Regardless of the outcome, this case is important to us, because it marked the first time that the Court extended the Fourth Amendment protection that an individual has a reasonable expectation of privacy in the contemporary world of email correspondence.

This article is provided for information purposes only and should not be relied upon for legal or financial advice. We would be happy to discuss how the information in this article affects or may help you. For more details about this matter, please contact our offices at 847-466-7947 of 702-966-2770.

IRS CIRCULAR 230 DISCLOSURE: Pursuant to requirements imposed by the Internal Revenue Service, any tax advice contained in this communication (including any attachments) is not intended to be used, and cannot be used, for purposes of avoiding penalties imposed under the United States Internal Revenue Code or promoting, marketing or recommending to another person any tax-related matter.

 

Be Preapred for Higher Taxes

AFSB Money BagWithout Congressional Action, Many Tax Provisions Will Expire.

If Congress doesn’t take action before the end of the year, federal tax increases will go into effect next year, raising levies on income, capital gains, dividends, wages, gifts, estates, and more. This is due to numerous tax provisions adopted by the Economic Growth and Tax Relief Reconciliation Act of 2001 (hereinafter EGTRRA) and the Jobs and Growth Tax Relief Reconciliation Act of 2003 (hereinafter JGTRRA), which are scheduled to expire at the end of 2012. The following is a summary of some of the more important tax provisions scheduled to expire.

Individual Tax Rates

Under EGTRRA our tax tax rates are 10, 15, 25, 28, 33, and 35 percent. Unless Congress acts, for tax years after 2012, the tax rates will go back to the pre-EGTRRA rates of 15, 28, 31, 36, and 39.6 percent. In other words without action, the 25%, 28%, 33%, and 35% tax rates will increase, and the 10% tax bracket will go away completely.

Tax rates on long-term capital gains and qualified dividends, which are currently 15% (0% for taxpayers in the lowest two income brackets) are also set to change. Without Congressional action, the long-term capital gains rate would revert to 20% for most taxpayers and to 10% for those in the 15% income tax bracket in 2013. Qualified dividends, meanwhile, would go back to being taxed as ordinary income, so for some investors, the top tax rate could rise to 39.6%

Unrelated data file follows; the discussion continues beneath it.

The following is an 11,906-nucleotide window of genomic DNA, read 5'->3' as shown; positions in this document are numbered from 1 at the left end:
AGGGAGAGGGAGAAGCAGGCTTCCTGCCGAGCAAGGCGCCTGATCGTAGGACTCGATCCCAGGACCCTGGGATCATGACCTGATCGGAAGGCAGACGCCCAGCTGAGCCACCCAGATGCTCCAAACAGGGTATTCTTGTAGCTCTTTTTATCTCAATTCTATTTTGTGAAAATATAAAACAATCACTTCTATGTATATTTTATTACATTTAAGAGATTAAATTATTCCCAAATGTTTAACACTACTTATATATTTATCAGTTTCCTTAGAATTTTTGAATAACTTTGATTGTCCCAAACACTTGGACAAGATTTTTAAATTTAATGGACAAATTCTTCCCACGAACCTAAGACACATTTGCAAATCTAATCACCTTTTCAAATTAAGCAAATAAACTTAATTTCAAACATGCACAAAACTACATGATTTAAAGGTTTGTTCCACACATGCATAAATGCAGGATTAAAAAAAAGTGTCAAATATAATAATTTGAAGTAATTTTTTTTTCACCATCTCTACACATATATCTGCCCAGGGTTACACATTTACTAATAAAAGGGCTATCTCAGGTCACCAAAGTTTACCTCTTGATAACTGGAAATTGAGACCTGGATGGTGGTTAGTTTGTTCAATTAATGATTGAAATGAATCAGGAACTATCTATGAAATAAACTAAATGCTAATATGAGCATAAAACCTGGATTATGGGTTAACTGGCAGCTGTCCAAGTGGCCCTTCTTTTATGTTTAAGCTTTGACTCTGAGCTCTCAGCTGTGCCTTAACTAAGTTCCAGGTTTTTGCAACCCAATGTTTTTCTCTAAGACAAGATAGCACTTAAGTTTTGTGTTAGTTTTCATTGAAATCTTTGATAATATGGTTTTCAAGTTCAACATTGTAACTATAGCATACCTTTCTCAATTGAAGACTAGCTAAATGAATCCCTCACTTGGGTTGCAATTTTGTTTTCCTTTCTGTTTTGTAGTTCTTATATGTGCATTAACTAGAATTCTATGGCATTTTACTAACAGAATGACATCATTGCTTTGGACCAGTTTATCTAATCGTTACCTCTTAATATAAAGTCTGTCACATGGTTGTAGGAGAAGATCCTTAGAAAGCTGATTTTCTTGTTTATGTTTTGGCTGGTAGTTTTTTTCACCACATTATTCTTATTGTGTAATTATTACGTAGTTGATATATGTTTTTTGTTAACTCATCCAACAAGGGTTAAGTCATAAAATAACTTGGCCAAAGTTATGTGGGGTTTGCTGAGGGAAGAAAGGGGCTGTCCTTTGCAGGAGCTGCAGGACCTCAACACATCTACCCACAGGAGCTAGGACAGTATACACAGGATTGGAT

Marriage Penalty Relief

The marriage penalty will be back.  EGTRRA increased the basic standard deduction for a married couple filing a joint return to twice the basic standard deduction for an unmarried individual filing a single return. The basic standard deduction for a married taxpayer filing separately continued to equal one-half of the basic standard deduction for a married couple filing jointly; thus, the basic standard deduction for unmarried individuals filing a single return and for married couples filing separately are the same.

After 2012, the law will revert to married couples filing jointly receiving a standard deduction which is 167 percent of the deduction for single individuals rather than 200 percent. Individuals filing as married filing separately will receive half of that amount.

EGTRRA also increased the size of the 15-percent regular income tax rate bracket for a married couple filing a joint return to twice the size of the corresponding rate bracket for an unmarried individual filing a single return. After 2012, the upper limit of the 15 percent bracket for married individuals filing jointly is scheduled to be 167 percent of the upper limit for single individuals, rather than 200 percent.

Child Tax Credit

After 2012, the child tax credit is scheduled to revert to $500 from its current $1,000. In addition, the more favorable rules relating to the amount of the credit that is refundable are scheduled to expire in 2012

Overall Limitation on Itemized Deductions

The limitation on certain itemized deductions (known as Pease, named for the congressman who helped create the legislation) and the phaseout of personal exemptions (known as PEP, personal exemption phaseout) also need to be addressed. These provisions have the effect of further increasing the tax rate of people in higher income tax brackets. PEP and Pease are currently suspended, but they will come back in 2013 unless Congress acts.

Other Tax Benefits Expiring

Other taxes that would be impacted include: tax benefits for education, adoption, and dependent care.

And some provisions have expired already!

Several popular tax provisions expired at the end of 2011. These provisions have routinely been extended in the past, but because of the tight budget situation, lawmakers will be scrutinizing them more closely, and some of the provisions may not be renewed. Here are a few of the items on the bubble:

The option to deduct state and local sales taxes on your federal return instead of state and local income taxes.

The ability to make tax-free individual retirement account (IRA) distributions to qualified charities at age 70½.

Various energy efficiency tax credits.

The ability to deduct mortgage insurance premiums on your federal tax return.